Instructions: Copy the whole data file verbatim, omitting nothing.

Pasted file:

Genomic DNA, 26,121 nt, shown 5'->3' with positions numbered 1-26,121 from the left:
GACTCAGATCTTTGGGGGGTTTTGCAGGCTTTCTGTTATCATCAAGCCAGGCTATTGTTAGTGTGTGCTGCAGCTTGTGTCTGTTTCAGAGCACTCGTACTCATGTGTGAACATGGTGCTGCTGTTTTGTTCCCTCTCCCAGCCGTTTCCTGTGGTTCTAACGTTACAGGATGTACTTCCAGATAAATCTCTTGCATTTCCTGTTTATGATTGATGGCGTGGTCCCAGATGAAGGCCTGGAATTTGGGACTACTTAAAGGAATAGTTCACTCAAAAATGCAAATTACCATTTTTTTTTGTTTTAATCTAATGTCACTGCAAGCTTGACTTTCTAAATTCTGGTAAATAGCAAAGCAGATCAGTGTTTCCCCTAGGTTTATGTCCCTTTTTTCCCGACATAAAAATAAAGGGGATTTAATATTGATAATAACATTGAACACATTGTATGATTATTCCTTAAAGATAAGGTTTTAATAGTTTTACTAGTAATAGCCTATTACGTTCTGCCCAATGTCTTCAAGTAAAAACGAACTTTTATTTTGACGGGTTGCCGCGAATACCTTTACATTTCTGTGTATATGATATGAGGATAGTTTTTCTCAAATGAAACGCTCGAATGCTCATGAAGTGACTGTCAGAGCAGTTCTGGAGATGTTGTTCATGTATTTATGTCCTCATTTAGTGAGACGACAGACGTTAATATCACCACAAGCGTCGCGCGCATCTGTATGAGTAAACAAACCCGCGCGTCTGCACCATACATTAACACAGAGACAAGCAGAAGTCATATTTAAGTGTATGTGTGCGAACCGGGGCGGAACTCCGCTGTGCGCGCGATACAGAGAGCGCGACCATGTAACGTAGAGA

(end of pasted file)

Genomic DNA, 26,121 nt, shown 5'->3' with positions numbered 1-26,121 from the left:
GACTCAGATCTTTGGGGGGTTTTGCAGGCTTTCTGTTATCATCAAGCCAGGCTATTGTTAGTGTGTGCTGCAGCTTGTGTCTGTTTCAGAGCACTCGTACTCATGTGTGAACATGGTGCTGCTGTTTTGTTCCCTCTCCCAGCCGTTTCCTGTGGTTCTAACGTTACAGGATGTACTTCCAGATAAATCTCTTGCATTTCCTGTTTATGATTGATGGCGTGGTCCCAGATGAAGGCCTGGAATTTGGGACTACTTAAAGGAATAGTTCACTCAAAAATGCAAATTACCATTTTTTTTTGTTTTAATCTAATGTCACTGCAAGCTTGACTTTCTAAATTCTGGTAAATAGCAAAGCAGATCAGTGTTTCCCCTAGGTTTATGTCCCTTTTTTCCCGACATAAAAATAAAGGGGATTTAATATTGATAATAACATTGAACACATTGTATGATTATTCCTTAAAGATAAGGTTTTAATAGTTTTACTAGTAATAGCCTATTACGTTCTGCCCAATGTCTTCAAGTAAAAACGAACTTTTATTTTGACGGGTTGCCGCGAATACCTTTACATTTCTGTGTATATGATATGAGGATAGTTTTTCTCAAATGAAACGCTCGAATGCTCATGAAGTGACTGTCAGAGCAGTTCTGGAGATGTTGTTCATGTATTTATGTCCTCATTTAGTGAGACGACAGACGTTAATATCACCACAAGCGTCGCGCGCATCTGTATGAGTAAACAAACCCGCGCGTCTGCACCATACATTAACACAGAGACAAGCAGAAGTCATATTTAAGTGTATGTGTGCGAACCGGGGCGGAACTCCGCTGTGCGCGCGATACAGAGAGCGCGACCATGTAACGTAGAGA